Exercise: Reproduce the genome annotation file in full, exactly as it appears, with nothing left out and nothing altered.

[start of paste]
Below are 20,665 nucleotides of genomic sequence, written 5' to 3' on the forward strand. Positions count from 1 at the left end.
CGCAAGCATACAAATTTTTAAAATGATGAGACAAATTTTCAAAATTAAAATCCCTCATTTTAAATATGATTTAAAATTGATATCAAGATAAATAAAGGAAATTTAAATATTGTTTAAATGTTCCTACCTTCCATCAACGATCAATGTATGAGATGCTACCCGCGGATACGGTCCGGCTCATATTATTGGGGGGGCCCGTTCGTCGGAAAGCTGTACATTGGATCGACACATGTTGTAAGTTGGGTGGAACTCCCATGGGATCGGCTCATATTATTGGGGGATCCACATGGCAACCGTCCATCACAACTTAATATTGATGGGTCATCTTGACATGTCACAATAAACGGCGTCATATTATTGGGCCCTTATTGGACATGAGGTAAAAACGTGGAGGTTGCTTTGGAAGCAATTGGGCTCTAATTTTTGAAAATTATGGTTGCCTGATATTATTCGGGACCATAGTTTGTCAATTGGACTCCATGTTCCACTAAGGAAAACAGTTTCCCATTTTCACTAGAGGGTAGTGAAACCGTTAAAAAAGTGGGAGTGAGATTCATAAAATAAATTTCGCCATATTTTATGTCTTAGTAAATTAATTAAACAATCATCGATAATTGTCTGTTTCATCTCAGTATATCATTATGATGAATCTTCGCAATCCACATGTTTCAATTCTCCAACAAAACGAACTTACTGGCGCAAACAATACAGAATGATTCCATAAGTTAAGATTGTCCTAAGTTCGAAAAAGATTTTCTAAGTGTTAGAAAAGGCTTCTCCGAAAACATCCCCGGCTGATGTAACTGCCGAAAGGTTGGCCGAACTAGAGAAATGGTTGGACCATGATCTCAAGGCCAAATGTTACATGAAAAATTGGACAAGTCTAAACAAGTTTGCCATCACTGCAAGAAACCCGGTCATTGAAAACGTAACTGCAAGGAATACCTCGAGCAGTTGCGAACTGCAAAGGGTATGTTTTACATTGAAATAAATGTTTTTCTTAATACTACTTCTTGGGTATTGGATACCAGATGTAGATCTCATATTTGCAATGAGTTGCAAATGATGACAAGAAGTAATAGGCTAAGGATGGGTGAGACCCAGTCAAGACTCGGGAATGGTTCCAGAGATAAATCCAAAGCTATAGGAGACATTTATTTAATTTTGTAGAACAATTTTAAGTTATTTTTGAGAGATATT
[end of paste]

Below are 20,665 nucleotides of genomic sequence, written 5' to 3' on the forward strand. Positions count from 1 at the left end.
CGCAAGCATACAAATTTTTAAAATGATGAGACAAATTTTCAAAATTAAAATCCCTCATTTTAAATATGATTTAAAATTGATATCAAGATAAATAAAGGAAATTTAAATATTGTTTAAATGTTCCTACCTTCCATCAACGATCAATGTATGAGATGCTACCCGCGGATACGGTCCGGCTCATATTATTGGGGGGGCCCGTTCGTCGGAAAGCTGTACATTGGATCGACACATGTTGTAAGTTGGGTGGAACTCCCATGGGATCGGCTCATATTATTGGGGGATCCACATGGCAACCGTCCATCACAACTTAATATTGATGGGTCATCTTGACATGTCACAATAAACGGCGTCATATTATTGGGCCCTTATTGGACATGAGGTAAAAACGTGGAGGTTGCTTTGGAAGCAATTGGGCTCTAATTTTTGAAAATTATGGTTGCCTGATATTATTCGGGACCATAGTTTGTCAATTGGACTCCATGTTCCACTAAGGAAAACAGTTTCCCATTTTCACTAGAGGGTAGTGAAACCGTTAAAAAAGTGGGAGTGAGATTCATAAAATAAATTTCGCCATATTTTATGTCTTAGTAAATTAATTAAACAATCATCGATAATTGTCTGTTTCATCTCAGTATATCATTATGATGAATCTTCGCAATCCACATGTTTCAATTCTCCAACAAAACGAACTTACTGGCGCAAACAATACAGAATGATTCCATAAGTTAAGATTGTCCTAAGTTCGAAAAAGATTTTCTAAGTGTTAGAAAAGGCTTCTCCGAAAACATCCCCGGCTGATGTAACTGCCGAAAGGTTGGCCGAACTAGAGAAATGGTTGGACCATGATCTCAAGGCCAAATGTTACATGAAAAATTGGACAAGTCTAAACAAGTTTGCCATCACTGCAAGAAACCCGGTCATTGAAAACGTAACTGCAAGGAATACCTCGAGCAGTTGCGAACTGCAAAGGGTATGTTTTACATTGAAATAAATGTTTTTCTTAATACTACTTCTTGGGTATTGGATACCAGATGTAGATCTCATATTTGCAATGAGTTGCAAATGATGACAAGAAGTAATAGGCTAAGGATGGGTGAGACCCAGTCAAGACTCGGGAATGGTTCCAGAGATAAATCCAAAGCTATAGGAGACATTTATTTAATTTTGTAGAACAATTTTAAGTTATTTTTGAGAGATATT